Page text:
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  • machining a tailstock feedscrew.

    As some of you may know Im trying to help a mate fix his old southbend nine lathe. Living in S Africa its not a simple task of buying stuff off ebay. Ive made good progress on this lathe with many learning curves such as line boring and making backplates etc.
    My next problem is that the tailstock seems to have a homemade feedscrew . If you wind the handle clockwise the tailstock goes backwards. I would like to make a new feedscrew and tailstock nut.
    Does anyone know the original dimensions and pitch etc of the tailstock. Also seeing that we live in S Africa and dont understand the outdated imperial system does it matter if I do this in metric using a 60 degree v thread or would it be a compromise compared to a acme or trapezoidal thread.
    I also found this intersting and wonder what the thought are of the members on this forum. This guy 3d prints a crosslide nut for a southbend. What do you think. Would it work. I cant 3d print so its just for curiosity sake.
    https://pinshape.com/items/16566-3d-...ross-slide-nut
    Today is the coldest day of the year so far. I cant believe how cold it is. Yesterday was 36 degrees and today its 12 degrees. Its gonna be hard to get into the workshop.

  • #2
    If I recall correctly, the original thread would have been an Acme (trapeziodal) thread of 1/2-10 size. Nearest metric equivalent is something like 12mm x 2.5mm. Left-hand of course.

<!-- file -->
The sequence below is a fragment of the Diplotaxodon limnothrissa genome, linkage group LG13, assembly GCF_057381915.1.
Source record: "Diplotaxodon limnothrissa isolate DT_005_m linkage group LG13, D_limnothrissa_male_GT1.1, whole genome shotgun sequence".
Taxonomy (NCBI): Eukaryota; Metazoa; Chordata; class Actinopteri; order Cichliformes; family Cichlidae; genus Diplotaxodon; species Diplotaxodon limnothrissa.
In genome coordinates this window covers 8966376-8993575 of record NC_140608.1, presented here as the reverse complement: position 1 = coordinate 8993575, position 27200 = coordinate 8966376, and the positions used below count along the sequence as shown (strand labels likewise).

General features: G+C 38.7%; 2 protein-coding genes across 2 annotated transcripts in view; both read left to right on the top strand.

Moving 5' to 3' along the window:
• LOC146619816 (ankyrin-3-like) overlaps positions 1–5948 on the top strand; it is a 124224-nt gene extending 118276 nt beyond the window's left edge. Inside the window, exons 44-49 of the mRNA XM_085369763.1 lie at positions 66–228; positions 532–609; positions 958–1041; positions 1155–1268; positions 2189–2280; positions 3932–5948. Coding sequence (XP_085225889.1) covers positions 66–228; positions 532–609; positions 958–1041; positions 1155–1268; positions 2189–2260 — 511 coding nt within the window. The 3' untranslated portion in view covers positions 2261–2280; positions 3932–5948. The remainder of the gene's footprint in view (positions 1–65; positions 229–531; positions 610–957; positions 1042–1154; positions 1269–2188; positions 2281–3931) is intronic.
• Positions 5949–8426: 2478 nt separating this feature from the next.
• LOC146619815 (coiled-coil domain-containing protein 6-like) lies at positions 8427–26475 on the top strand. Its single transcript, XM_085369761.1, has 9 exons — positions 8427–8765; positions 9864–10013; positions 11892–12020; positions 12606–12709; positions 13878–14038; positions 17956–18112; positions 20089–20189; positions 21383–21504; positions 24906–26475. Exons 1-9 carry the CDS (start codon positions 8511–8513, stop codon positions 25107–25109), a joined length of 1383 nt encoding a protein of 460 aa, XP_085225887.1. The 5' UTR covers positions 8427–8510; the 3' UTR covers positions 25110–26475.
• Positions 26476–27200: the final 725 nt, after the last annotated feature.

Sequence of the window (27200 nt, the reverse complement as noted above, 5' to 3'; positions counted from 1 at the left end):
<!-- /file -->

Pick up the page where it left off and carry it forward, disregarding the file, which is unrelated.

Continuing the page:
where I live it routinely goes below zero temps in February with humidity through the year
    25 miles north of Buffalo NY, USA

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    • #3
      The tailstock definitely has a left hand, ACME 10 TPI thread. Whether it is 3/8", 7/16", or 1/2", you'll have to measure that yourself. If you don't use the original thread size, you'll also need to line bore out the old tailstock threads and insert a sleeve with the new thread size - not an easy task for the novice. You'll also need to obtain the corresponding sized left handed ACME tap to tap your new sleeve.

      As for not understanding the (not) "outdated" Imperial system, I would suggest that you study up on it if you intend to continue repairing an old South Bend - you'll need that skill.

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      • #4
        Being three km away from the Indian ocean which is on average 20 plus degrees Celsius in winter we fortunately will never go below freezing , . But I'm just not used to such cold weather. I cant imagine living in a place with snow, cant figure how you can work in such cold. But it does look beautiful.

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        • #5
          I have some 1/2-10 LH acme thread I can send you, but you'll need to sort out the quill threads some how. I borrowed a tap so I can't help you there

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          • #6
            I'm fairly certain the T/S screw is 1/2-10 LH Acme for those. IIRC that is what the one I refurbished had. If that one you are repairing has been modified with a RH screw, there is likely no evidence of the original left.

            Originally posted by plunger View Post
            Being three km away from the Indian ocean which is on average 20 plus degrees Celsius in winter we fortunately will never go below freezing , . But I'm just not used to such cold weather. I cant imagine living in a place with snow, cant figure how you can work in such cold. But it does look beautiful.
            BTW, he meant zero F, not zero C........-19C.

            Somewhere between about 5F and 15F (-15C to -10C) is ideal for skiing, either downhill or cross-country. Not very good for repairing trucks outside, but I have done that, back when my FIL had a water hauling business. A tad chilly...... but at least usually no pools of water under the vehicles.